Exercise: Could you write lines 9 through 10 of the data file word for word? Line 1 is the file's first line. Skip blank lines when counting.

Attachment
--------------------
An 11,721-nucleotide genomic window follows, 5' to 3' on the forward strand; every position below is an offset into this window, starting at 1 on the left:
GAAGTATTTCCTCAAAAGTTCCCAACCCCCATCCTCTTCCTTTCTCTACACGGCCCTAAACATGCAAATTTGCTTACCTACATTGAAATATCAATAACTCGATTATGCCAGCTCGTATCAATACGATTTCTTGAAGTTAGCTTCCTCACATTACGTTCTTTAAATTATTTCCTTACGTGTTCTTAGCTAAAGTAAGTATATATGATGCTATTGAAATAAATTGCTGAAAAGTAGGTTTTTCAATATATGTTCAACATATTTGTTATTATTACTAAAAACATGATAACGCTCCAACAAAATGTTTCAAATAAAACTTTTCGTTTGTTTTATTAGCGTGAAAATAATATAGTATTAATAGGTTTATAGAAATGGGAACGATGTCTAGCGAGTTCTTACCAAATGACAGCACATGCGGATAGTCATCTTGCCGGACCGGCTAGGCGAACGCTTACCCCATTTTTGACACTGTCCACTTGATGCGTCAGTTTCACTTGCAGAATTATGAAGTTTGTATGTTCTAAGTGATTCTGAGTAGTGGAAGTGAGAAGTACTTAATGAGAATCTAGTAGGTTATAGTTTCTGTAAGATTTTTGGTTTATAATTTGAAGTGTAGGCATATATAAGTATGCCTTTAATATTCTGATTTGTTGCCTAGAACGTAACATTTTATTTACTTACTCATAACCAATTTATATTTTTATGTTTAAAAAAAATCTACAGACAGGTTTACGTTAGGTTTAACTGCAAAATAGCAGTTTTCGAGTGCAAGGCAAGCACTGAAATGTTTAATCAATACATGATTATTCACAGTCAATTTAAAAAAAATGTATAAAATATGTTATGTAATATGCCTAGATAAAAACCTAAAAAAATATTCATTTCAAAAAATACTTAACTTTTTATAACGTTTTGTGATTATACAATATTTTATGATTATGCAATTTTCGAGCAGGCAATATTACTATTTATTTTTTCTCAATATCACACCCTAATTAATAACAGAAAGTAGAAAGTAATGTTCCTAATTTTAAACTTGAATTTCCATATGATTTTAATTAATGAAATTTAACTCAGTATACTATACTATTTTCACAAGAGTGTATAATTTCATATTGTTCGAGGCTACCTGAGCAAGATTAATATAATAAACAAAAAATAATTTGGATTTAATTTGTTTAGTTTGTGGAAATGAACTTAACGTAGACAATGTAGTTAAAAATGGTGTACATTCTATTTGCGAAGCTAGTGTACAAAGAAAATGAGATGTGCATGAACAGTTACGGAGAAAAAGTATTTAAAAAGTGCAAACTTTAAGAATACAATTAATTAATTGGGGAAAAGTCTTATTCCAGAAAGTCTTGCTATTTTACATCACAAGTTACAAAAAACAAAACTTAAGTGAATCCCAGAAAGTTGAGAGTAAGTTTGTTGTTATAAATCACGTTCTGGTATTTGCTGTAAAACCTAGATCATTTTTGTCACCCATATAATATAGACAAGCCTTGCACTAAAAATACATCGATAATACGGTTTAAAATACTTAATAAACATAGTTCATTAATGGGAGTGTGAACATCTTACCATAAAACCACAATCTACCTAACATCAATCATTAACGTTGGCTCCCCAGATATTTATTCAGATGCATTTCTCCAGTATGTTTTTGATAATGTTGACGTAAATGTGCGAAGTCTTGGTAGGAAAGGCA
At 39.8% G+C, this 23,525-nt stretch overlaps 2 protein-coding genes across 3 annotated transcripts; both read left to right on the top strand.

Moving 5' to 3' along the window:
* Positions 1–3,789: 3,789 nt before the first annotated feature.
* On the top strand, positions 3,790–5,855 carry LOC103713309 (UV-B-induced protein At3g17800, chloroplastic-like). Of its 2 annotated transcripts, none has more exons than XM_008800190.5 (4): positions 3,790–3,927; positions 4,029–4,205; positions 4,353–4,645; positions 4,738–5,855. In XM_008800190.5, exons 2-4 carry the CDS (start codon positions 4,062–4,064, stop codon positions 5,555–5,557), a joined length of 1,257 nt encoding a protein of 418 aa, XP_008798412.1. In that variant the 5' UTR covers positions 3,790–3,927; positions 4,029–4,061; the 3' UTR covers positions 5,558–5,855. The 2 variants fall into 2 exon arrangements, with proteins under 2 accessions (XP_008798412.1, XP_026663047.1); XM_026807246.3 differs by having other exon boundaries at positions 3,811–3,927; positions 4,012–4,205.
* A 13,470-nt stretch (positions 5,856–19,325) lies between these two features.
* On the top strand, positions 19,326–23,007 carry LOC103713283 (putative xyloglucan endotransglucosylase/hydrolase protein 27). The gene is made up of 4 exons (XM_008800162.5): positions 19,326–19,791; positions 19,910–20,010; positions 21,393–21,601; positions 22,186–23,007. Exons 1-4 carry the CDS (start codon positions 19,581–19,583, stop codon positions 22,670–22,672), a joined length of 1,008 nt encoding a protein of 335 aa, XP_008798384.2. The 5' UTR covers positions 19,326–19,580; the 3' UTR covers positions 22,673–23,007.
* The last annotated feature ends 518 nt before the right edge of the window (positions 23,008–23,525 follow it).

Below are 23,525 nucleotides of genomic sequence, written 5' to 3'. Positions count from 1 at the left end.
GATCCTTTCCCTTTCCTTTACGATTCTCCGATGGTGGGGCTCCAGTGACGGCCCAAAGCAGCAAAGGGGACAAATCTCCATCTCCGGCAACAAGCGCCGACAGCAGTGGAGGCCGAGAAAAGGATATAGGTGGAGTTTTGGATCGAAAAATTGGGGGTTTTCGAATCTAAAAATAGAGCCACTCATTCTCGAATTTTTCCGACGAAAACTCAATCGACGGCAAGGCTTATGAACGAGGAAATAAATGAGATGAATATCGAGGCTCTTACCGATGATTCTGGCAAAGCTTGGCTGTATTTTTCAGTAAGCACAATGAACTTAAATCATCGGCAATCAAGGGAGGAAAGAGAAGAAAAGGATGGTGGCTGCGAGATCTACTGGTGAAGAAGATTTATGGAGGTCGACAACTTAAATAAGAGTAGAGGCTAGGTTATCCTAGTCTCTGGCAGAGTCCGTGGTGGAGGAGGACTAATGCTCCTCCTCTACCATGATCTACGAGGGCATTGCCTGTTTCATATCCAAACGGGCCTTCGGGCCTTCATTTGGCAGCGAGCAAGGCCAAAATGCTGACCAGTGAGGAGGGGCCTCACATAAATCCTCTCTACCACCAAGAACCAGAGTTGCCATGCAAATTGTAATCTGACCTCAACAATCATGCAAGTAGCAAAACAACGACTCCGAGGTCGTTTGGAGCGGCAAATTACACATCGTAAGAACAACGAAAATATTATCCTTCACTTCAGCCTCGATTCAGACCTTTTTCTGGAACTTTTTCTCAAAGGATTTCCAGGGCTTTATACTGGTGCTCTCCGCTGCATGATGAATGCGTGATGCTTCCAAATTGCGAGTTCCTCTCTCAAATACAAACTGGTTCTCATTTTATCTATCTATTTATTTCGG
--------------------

* The last annotated feature ends 518 nt before the right edge of the window (positions 23,008–23,525 follow it).

Below are 23,525 nucleotides of genomic sequence, written 5' to 3'. Positions count from 1 at the left end.